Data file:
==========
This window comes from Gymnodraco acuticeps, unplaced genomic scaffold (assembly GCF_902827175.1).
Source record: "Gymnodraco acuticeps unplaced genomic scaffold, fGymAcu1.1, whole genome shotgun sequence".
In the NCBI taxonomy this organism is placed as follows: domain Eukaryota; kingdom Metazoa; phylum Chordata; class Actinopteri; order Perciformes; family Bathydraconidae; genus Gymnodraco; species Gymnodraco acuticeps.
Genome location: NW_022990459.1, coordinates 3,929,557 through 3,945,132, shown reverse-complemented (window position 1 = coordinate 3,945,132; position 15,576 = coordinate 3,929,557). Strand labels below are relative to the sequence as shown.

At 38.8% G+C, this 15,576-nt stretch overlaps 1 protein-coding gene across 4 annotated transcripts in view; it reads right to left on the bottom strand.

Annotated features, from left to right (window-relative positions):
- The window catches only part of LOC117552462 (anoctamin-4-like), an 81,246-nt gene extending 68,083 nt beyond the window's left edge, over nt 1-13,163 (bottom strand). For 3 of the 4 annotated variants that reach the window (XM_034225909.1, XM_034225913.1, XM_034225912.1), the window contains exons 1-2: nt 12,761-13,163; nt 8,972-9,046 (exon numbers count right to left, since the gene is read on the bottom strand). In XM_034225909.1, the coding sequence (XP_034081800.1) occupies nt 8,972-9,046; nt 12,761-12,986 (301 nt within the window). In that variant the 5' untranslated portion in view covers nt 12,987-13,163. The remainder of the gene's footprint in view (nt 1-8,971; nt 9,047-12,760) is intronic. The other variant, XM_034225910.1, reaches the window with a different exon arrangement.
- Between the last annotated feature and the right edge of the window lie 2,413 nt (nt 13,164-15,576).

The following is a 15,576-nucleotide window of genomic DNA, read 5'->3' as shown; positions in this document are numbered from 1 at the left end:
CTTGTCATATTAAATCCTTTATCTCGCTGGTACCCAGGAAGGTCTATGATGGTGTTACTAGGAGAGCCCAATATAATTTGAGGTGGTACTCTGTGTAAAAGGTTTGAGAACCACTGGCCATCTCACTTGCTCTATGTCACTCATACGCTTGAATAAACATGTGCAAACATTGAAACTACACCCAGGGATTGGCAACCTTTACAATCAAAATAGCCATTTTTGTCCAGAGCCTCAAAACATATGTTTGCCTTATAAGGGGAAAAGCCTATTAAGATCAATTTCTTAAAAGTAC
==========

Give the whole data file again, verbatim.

This window comes from Gymnodraco acuticeps, unplaced genomic scaffold (assembly GCF_902827175.1).
Source record: "Gymnodraco acuticeps unplaced genomic scaffold, fGymAcu1.1, whole genome shotgun sequence".
In the NCBI taxonomy this organism is placed as follows: domain Eukaryota; kingdom Metazoa; phylum Chordata; class Actinopteri; order Perciformes; family Bathydraconidae; genus Gymnodraco; species Gymnodraco acuticeps.
Genome location: NW_022990459.1, coordinates 3,929,557 through 3,945,132, shown reverse-complemented (window position 1 = coordinate 3,945,132; position 15,576 = coordinate 3,929,557). Strand labels below are relative to the sequence as shown.

At 38.8% G+C, this 15,576-nt stretch overlaps 1 protein-coding gene across 4 annotated transcripts in view; it reads right to left on the bottom strand.

Annotated features, from left to right (window-relative positions):
- The window catches only part of LOC117552462 (anoctamin-4-like), an 81,246-nt gene extending 68,083 nt beyond the window's left edge, over nt 1-13,163 (bottom strand). For 3 of the 4 annotated variants that reach the window (XM_034225909.1, XM_034225913.1, XM_034225912.1), the window contains exons 1-2: nt 12,761-13,163; nt 8,972-9,046 (exon numbers count right to left, since the gene is read on the bottom strand). In XM_034225909.1, the coding sequence (XP_034081800.1) occupies nt 8,972-9,046; nt 12,761-12,986 (301 nt within the window). In that variant the 5' untranslated portion in view covers nt 12,987-13,163. The remainder of the gene's footprint in view (nt 1-8,971; nt 9,047-12,760) is intronic. The other variant, XM_034225910.1, reaches the window with a different exon arrangement.
- Between the last annotated feature and the right edge of the window lie 2,413 nt (nt 13,164-15,576).

The following is a 15,576-nucleotide window of genomic DNA, read 5'->3' as shown; positions in this document are numbered from 1 at the left end:
CTTGTCATATTAAATCCTTTATCTCGCTGGTACCCAGGAAGGTCTATGATGGTGTTACTAGGAGAGCCCAATATAATTTGAGGTGGTACTCTGTGTAAAAGGTTTGAGAACCACTGGCCATCTCACTTGCTCTATGTCACTCATACGCTTGAATAAACATGTGCAAACATTGAAACTACACCCAGGGATTGGCAACCTTTACAATCAAAATAGCCATTTTTGTCCAGAGCCTCAAAACATATGTTTGCCTTATAAGGGGAAAAGCCTATTAAGATCAATTTCTTAAAAGTAC